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Multiplication=addition 2*2=2+2=4

  1. Feb 12, 2004 #1
    i think everyone is familiar to this but i wonder if someone has made his research to study it.
    what i mean is the namubers that when the result of multiplying them together is the same as adding them:
    for example:
    2*2=2+2=4 (trivial, i know (-: ).
    3*1.5=3+1.5=4.5

    my question has someone prooved that the number of these pairs are finite or infinite in the real numbers?
     
  2. jcsd
  3. Feb 12, 2004 #2

    matt grime

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    xy=x+y

    rearrange and solve for R.

    for N (well, this is the number theory thread)

    xy-x-y+1=1

    (x-1)(y-1)=1

    in N x=y=2
     
  4. Feb 12, 2004 #3
    Perhaps I'm misunderstanding something... You want real solutions to this equation:

    x + y = xy
    =>
    y = x / (x - 1)

    I.e, for any x != 1 we can chose a y so that x + y = xy, namely y = x / (x - 1). Any real x (except for x = 1) will give a real y, so there are an infinite number of such pairs...

    A more interesting question would be to consider only integers...
     
  5. Feb 12, 2004 #4
    i didnt think about it very much so perhaps from this had risen the misunderstanding.
    i guess in the real numbers is really trivial.
    so lets say just prooving for integers how do you go around prooving this?
    [x,y]=[Z] or [x,x/(x-1)]=[Z]
     
  6. Feb 12, 2004 #5
    I have no idea what this means. matt grime provided an answer for what happens if you only consider the natural numbers (i.e, x = y = 2 is the only solution).
     
    Last edited: Feb 12, 2004
  7. Feb 12, 2004 #6
    z doesnt represent the integers?
     
  8. Feb 12, 2004 #7
    Aha, yes it does, but you used the equals sign (and non-curly braces), and I've never seen = used to specify membership in a set ([​IMG] seems to be more commonly used).
     
    Last edited: Feb 12, 2004
  9. Feb 12, 2004 #8

    NateTG

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    For [tex]\frac{x}{x-1}[/tex] to be an integer, [tex]x-1[/tex] must divide[tex]x[/tex]. Since the difference between the two is 1, their greatest common factor is 1, so the only solutions are [tex]x-1=1[/tex] and [tex]x-1=-1[/tex] (2+2=2*2 and 0+0=0*0).
     
  10. Feb 12, 2004 #9

    matt grime

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    NateG, you should state you are only working in N there, by saying integer you implying Z. In Z, there are other answers. All we know is that here (x-1) is a unit, hence x-1=-1 or 1, yielding the other integer answer of x=y=0 as well as x=y=2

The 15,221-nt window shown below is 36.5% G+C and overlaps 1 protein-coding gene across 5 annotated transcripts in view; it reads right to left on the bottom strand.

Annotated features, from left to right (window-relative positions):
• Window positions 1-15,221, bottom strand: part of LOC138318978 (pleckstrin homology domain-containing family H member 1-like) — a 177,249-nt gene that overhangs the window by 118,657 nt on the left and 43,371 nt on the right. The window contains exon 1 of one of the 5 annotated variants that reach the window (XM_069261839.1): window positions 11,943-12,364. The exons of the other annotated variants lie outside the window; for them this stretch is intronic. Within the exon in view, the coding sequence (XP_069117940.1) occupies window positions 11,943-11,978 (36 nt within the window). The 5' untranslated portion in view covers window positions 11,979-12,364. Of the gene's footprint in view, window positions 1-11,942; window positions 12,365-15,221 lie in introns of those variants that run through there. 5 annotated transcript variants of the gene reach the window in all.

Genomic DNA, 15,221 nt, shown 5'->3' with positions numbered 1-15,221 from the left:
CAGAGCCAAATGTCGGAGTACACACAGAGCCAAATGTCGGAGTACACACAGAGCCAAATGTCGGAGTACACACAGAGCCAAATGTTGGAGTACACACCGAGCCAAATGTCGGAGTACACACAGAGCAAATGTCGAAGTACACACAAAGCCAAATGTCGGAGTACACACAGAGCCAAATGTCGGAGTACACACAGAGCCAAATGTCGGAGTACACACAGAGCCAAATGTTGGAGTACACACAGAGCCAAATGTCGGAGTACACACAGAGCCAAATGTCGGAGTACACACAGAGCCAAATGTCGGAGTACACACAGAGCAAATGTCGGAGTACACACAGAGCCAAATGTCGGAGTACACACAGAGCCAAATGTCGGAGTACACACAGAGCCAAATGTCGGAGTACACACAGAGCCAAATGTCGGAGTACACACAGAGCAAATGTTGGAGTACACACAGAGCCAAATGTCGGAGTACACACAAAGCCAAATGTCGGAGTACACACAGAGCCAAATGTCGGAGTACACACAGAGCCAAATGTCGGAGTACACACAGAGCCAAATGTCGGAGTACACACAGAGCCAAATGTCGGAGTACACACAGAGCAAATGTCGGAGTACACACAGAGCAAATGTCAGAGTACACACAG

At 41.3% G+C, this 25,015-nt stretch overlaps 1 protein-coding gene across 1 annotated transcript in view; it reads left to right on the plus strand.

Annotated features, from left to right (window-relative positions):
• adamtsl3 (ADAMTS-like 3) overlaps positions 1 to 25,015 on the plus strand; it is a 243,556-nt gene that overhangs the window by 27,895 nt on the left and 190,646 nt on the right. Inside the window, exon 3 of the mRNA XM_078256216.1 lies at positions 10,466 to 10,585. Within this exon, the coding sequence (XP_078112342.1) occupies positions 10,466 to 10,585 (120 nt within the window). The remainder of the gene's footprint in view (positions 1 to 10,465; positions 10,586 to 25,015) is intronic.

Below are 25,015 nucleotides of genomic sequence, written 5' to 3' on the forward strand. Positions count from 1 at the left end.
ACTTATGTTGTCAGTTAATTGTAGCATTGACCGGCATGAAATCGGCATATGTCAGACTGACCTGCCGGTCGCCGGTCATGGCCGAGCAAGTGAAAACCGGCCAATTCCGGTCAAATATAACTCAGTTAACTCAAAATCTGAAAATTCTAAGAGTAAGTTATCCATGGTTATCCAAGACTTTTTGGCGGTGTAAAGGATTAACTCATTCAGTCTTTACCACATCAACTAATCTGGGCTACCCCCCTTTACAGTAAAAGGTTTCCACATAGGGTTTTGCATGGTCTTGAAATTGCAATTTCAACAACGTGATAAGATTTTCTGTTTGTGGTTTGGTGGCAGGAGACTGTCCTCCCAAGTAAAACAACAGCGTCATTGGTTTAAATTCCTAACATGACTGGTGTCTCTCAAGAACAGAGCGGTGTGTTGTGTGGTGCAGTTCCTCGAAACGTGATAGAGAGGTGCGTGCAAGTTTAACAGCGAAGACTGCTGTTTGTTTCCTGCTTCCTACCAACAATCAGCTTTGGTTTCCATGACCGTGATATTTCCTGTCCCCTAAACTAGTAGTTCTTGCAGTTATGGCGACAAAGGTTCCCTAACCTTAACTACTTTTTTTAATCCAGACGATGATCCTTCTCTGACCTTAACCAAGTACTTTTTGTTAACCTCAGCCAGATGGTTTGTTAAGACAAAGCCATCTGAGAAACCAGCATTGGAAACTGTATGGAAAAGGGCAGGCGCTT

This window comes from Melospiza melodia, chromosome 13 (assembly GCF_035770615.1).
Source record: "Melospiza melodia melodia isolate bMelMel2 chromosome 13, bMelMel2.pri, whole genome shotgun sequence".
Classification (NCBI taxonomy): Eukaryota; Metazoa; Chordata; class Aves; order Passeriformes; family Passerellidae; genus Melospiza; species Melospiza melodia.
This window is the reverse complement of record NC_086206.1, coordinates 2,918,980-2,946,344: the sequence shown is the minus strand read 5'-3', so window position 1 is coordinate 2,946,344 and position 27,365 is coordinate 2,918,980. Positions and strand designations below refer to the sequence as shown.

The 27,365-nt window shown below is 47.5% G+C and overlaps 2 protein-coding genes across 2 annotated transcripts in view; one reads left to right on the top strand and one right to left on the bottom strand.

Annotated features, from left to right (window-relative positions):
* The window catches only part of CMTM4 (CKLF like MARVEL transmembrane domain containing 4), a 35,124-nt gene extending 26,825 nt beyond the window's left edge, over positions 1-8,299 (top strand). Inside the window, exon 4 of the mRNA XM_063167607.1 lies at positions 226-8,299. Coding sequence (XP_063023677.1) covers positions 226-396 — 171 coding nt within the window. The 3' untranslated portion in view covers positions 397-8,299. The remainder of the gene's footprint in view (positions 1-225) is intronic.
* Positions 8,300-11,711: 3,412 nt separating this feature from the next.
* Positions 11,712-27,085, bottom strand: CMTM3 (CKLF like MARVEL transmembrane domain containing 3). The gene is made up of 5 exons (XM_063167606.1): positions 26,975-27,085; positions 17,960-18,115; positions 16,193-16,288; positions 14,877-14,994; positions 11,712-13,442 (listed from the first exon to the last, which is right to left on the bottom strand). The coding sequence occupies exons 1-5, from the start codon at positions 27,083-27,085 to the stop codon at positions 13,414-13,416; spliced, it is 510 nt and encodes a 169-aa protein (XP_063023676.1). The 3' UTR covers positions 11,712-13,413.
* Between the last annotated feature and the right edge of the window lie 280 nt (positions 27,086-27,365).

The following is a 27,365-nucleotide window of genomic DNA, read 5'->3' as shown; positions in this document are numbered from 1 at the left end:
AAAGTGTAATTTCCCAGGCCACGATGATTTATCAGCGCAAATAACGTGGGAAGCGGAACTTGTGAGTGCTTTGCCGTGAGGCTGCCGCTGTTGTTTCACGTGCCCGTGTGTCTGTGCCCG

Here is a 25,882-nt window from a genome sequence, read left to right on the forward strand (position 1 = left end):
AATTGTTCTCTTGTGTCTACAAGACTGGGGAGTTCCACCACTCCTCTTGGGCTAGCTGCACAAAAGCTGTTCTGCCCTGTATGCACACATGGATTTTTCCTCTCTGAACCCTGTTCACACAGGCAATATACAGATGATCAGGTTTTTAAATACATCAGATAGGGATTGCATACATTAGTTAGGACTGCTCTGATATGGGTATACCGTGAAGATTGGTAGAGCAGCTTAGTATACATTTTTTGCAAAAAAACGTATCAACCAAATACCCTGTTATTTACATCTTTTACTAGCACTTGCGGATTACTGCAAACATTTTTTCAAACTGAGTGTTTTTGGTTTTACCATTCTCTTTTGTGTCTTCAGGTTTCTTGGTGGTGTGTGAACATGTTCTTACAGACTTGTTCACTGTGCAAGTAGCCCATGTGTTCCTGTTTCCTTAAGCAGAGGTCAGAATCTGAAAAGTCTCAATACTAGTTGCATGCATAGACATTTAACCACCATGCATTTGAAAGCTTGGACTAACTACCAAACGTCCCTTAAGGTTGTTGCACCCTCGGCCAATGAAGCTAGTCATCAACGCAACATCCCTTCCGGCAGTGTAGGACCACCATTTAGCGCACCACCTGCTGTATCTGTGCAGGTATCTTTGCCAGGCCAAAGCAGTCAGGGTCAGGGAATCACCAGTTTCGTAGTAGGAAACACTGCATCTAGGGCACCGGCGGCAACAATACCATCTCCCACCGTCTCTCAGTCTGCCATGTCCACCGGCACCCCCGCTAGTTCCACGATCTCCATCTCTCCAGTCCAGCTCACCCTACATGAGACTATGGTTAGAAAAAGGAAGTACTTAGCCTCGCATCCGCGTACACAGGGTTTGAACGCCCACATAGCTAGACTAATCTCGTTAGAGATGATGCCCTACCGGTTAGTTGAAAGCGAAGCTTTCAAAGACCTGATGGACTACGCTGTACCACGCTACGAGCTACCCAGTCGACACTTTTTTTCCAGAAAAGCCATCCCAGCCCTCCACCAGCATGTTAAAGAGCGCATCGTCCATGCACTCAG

11. Feb 12, 2004 #10

    NateTG

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    For [tex]\frac{x}{x-1}[/tex] to be an integer |x-1| must divide |x|. The GCF of the two absolute values is 1 (by Euclid's algorithm). Therefore [tex]|x-1| \leq 1[/tex] since it divides |x| and obviously divides itself. For [tex]x \in \mathbb{Z}[/tex] that leaves three solutions: 0,1, and 2, but 1 leads to division by zero, so the only solutions are x=0 and x=2.

    P.S. My apologies for the mixed formatting
     
    Last edited: Feb 12, 2004
  12. Feb 12, 2004 #11

    matt grime

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    forget that last post if you saw it, i absolutely apoligize, i misread your post.
     
    Last edited: Feb 12, 2004
  13. Feb 12, 2004 #12

    NateTG

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    Don't sweat it, I've posted some beauties myself. I should be less adverserial in my response though. ;)
     
  14. Feb 19, 2004 #13
    Integer solutions of [tex] xy = x + y [/tex] where [tex] x,y \epsilon Z [/tex]

    [tex] xy - x - y = 0 [/tex]

    [tex] (x-1)(y-1) = 1 [/tex]

    let [tex] x' = x -1[/tex] and [tex] y' = y - 1 [/tex] so [tex] x',y' \epsilon Z [/tex]

    So [tex] x' = 1 / y' [/tex]

    The only integers whose reciprocals are also integers are 1 and -1

    So [tex] y' = 1 [/tex] and [tex] x' = 1 [/tex]

    So [tex] y = 2 [/tex] and [tex] x = 2 [/tex]

    AND

    So [tex] y' = -1 [/tex] and [tex] x' = -1 [/tex]

    So [tex] y = 0 [/tex] and [tex] x = 0 [/tex]

    Therefore there are only two solutions to this diophantine equation [tex] x = y = 2 [/tex] and [tex] x = y = 0 [/tex]
     
    Last edited by a moderator: Feb 19, 2004
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